In 2022, net absorption could hit 334.6 million square feet with a quarterly average of 83.6 million square feet.
The strong demand for industrial is forcing revised expectations.
Writing for NAIOP, Dr. Hany Guirguis and Dr. Michael Seiler have revised their forecast for total net industrial absorption in the second half of 2021 upward to 162.6 million square feet with a quarterly average of 81.3 million square feet. In 2022, they project net absorption to be 334.6 million square feet with a quarterly average of 83.6 million square feet.
Driving this upward revision in 2022 is strong economic growth. Real GDP growth projections have jumped from 5% to 7% in 2021. As the economy reverts to normal growth patterns in the first half of 2023, net absorption in the first half of the year is forecast to fall slightly to 160.5 million square feet, for a quarterly average of 80.2 million square feet.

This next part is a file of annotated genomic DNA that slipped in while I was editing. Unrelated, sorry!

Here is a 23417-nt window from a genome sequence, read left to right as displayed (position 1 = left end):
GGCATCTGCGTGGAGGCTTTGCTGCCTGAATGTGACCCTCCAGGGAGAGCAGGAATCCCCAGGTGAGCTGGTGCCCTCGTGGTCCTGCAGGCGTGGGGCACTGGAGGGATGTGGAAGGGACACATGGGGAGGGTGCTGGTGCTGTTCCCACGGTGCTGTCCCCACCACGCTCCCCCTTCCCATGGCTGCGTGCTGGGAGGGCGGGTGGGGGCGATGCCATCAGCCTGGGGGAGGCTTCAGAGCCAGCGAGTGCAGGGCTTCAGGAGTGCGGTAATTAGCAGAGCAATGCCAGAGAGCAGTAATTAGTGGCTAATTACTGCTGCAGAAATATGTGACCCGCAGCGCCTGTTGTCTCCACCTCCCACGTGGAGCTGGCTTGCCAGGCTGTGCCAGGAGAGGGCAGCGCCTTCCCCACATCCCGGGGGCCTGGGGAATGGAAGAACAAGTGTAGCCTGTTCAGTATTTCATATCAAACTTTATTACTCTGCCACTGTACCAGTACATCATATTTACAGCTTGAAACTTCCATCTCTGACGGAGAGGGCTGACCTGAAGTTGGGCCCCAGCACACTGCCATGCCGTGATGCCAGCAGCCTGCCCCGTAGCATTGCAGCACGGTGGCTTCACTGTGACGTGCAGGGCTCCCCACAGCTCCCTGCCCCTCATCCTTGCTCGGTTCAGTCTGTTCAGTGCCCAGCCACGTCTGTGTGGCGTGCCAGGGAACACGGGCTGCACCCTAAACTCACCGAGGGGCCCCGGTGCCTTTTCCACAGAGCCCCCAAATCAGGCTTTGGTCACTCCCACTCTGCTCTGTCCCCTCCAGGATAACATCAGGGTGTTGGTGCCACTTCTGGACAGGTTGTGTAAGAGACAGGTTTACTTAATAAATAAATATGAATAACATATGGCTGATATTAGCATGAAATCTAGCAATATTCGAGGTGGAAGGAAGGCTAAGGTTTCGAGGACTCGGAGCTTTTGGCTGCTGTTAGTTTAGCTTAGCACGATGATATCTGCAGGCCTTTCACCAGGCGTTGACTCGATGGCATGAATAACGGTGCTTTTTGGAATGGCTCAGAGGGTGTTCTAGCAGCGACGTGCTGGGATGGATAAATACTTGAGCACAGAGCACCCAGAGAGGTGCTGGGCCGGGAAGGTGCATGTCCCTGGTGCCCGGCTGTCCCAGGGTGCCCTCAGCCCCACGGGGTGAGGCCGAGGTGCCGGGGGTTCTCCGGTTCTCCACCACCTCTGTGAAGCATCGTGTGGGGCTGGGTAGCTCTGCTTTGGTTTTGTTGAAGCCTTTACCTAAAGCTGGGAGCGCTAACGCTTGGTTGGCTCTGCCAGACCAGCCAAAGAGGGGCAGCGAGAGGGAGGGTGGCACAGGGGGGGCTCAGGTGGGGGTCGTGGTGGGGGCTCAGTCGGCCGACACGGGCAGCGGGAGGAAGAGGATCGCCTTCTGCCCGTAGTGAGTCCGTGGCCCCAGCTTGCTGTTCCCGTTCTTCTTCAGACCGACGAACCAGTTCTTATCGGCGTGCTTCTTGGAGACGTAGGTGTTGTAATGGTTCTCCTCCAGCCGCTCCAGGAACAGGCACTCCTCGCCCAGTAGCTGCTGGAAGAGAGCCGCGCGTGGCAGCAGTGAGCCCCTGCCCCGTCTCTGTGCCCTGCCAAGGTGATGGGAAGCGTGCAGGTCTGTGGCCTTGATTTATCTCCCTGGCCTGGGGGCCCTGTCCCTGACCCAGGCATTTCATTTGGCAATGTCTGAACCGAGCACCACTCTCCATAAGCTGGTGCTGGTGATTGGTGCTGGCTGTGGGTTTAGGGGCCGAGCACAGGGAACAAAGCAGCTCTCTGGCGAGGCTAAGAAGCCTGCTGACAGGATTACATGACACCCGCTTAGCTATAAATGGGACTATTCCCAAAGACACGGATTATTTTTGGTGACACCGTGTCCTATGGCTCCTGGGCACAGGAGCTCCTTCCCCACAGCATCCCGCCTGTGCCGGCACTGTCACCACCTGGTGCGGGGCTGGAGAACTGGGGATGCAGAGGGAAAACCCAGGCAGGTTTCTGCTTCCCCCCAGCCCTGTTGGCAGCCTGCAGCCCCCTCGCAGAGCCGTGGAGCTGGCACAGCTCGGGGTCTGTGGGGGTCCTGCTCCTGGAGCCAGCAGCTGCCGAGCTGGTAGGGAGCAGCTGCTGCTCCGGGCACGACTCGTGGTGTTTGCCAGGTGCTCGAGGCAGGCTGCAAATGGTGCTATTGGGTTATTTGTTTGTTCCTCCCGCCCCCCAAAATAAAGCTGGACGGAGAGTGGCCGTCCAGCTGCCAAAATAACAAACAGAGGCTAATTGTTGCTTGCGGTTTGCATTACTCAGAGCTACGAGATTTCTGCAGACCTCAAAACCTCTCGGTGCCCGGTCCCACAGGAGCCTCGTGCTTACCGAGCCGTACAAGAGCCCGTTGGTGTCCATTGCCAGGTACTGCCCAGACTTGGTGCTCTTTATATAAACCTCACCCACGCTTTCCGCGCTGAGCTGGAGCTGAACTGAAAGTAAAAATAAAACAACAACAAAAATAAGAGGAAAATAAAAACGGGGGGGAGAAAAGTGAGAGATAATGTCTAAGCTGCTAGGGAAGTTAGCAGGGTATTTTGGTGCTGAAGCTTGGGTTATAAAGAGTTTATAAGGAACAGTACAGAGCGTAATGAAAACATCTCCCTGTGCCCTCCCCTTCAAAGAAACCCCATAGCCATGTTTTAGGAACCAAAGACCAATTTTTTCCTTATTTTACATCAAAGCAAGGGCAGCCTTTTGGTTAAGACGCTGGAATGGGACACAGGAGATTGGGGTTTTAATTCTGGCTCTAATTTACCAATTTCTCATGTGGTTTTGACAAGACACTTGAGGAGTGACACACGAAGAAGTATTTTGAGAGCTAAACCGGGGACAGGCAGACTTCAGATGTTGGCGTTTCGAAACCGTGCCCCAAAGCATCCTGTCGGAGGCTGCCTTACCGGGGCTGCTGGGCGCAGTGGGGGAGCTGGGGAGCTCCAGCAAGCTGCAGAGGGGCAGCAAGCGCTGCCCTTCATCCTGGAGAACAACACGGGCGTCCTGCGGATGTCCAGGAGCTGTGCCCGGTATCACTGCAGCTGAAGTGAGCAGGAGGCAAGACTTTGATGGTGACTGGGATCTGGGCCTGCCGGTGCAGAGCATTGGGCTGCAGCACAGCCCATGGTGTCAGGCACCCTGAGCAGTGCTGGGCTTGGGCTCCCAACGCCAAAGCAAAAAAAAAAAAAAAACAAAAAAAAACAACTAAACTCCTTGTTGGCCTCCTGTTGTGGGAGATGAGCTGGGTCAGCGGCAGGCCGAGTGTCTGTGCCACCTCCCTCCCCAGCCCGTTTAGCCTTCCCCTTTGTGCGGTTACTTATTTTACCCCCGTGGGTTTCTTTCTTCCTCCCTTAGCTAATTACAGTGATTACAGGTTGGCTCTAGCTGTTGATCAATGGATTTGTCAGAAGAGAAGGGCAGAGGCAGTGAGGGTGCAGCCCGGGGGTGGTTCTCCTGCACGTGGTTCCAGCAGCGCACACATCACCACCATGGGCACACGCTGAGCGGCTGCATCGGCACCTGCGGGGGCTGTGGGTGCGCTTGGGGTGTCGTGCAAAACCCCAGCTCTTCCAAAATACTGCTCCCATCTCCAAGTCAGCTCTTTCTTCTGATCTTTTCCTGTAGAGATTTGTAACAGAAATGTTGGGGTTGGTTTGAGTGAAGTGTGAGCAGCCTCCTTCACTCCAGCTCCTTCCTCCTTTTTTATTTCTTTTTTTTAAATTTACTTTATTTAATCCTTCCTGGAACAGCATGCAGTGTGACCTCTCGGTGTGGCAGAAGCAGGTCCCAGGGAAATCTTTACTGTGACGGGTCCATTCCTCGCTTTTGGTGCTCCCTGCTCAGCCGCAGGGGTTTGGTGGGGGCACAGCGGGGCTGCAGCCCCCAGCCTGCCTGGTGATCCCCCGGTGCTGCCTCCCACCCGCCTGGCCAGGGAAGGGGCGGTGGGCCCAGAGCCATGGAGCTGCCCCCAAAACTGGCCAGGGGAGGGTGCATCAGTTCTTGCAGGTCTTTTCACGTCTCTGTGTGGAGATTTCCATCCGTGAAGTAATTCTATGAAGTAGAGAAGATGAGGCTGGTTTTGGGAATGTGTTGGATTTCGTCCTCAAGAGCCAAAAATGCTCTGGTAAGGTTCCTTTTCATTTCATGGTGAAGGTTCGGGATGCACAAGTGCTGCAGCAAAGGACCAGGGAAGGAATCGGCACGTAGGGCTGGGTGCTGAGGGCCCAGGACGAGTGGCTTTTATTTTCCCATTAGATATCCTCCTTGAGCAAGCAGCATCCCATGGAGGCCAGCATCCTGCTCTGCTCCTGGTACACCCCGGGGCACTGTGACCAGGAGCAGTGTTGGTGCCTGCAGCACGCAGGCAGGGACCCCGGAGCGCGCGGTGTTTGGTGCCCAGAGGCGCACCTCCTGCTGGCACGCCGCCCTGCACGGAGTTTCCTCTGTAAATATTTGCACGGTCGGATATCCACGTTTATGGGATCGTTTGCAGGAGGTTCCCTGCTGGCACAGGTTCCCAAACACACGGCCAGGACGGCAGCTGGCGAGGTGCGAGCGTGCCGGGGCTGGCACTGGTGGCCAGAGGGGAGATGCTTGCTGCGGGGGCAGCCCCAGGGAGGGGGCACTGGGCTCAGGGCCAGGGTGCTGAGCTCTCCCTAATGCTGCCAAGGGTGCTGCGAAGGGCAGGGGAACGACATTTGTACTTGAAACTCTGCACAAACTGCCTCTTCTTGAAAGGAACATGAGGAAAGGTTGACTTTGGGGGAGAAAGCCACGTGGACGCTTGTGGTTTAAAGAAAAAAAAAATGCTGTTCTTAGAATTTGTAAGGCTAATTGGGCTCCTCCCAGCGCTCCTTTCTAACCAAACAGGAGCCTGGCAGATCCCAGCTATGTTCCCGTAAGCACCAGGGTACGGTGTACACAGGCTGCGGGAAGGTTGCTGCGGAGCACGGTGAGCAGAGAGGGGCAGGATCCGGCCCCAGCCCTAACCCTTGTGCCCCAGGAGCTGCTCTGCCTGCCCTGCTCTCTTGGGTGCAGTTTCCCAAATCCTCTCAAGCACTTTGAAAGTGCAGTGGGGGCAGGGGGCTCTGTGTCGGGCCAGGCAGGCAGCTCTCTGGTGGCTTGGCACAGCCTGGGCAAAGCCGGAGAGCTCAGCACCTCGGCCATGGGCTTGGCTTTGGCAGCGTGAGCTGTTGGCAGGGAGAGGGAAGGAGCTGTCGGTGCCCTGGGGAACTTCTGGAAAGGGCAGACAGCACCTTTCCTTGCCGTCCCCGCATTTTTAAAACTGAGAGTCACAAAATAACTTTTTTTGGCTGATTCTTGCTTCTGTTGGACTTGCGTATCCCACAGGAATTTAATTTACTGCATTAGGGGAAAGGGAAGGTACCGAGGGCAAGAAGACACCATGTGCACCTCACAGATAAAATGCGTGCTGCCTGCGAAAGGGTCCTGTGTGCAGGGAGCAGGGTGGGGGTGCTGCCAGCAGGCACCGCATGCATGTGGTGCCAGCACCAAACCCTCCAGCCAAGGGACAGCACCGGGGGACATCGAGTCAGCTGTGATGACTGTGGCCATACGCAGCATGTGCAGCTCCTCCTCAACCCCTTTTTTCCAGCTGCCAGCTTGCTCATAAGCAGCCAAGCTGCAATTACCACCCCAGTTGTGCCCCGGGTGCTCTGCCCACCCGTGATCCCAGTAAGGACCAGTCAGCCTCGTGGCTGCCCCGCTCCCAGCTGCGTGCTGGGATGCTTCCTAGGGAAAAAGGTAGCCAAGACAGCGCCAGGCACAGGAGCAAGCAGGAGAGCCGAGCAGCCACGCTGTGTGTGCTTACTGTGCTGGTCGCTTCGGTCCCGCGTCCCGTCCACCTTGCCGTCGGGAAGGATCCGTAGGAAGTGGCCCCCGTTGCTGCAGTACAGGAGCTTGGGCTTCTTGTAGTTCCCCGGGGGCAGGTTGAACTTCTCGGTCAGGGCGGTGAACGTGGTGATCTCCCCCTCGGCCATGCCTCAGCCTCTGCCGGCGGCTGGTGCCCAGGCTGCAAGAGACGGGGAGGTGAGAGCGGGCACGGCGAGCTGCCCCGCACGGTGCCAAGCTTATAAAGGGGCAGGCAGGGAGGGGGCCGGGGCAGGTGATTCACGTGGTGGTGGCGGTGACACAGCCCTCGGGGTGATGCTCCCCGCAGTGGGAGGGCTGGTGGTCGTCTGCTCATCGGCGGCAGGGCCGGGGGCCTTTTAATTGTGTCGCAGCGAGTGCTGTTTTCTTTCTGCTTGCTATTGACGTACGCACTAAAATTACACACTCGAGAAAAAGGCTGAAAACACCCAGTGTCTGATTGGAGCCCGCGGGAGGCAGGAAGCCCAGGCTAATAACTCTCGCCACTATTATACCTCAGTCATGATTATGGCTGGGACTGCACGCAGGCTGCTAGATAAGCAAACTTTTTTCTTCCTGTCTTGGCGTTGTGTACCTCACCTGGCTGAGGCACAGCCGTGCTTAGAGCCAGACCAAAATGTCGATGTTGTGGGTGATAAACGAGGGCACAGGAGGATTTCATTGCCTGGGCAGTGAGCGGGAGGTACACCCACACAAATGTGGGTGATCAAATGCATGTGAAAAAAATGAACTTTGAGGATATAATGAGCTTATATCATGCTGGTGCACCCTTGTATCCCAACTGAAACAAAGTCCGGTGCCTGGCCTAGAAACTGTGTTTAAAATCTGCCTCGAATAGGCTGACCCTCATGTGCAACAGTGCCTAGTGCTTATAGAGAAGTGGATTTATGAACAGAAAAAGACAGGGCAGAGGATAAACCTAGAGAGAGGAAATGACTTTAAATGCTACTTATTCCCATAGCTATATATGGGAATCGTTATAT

While many sectors struggled during the pandemic in 2020, industrial, buoyed by e-commerce-related activity in the second half of the year, saw increased absorption compared to 2019. In 2020, 223.6 million square feet of industrial space was absorbed. The forecast was -103.4 million square feet.
Industrial activity has been robust this year. Since the beginning of 2021, nearly 100 million new square feet have been delivered nationally. In addition, 450 million square feet is currently under construction and another 450 million is planned.
Even with this strong development pipeline, demand remains strong and net absorption is rising.
“A continued surge in imports from retailers restocking depleted inventories has exacerbated the shortage of warehouse space near major logistics hubs, highlighting the need for additional construction,” write Giurgiu and Seiler. “Although supply chain disruptions are less severe than earlier this year, the cost of building materials remains above pre-pandemic levels, and construction workforce shortages may delay industrial completions.’
Guirguis and Seiler say that strong returns on industrial properties will continue to attract investment, leading to higher transaction prices and more development. “There is continued need for more last-mile industrial space and cold-storage facilities, which supports a premium for properties adjacent to more densely populated areas,” they write.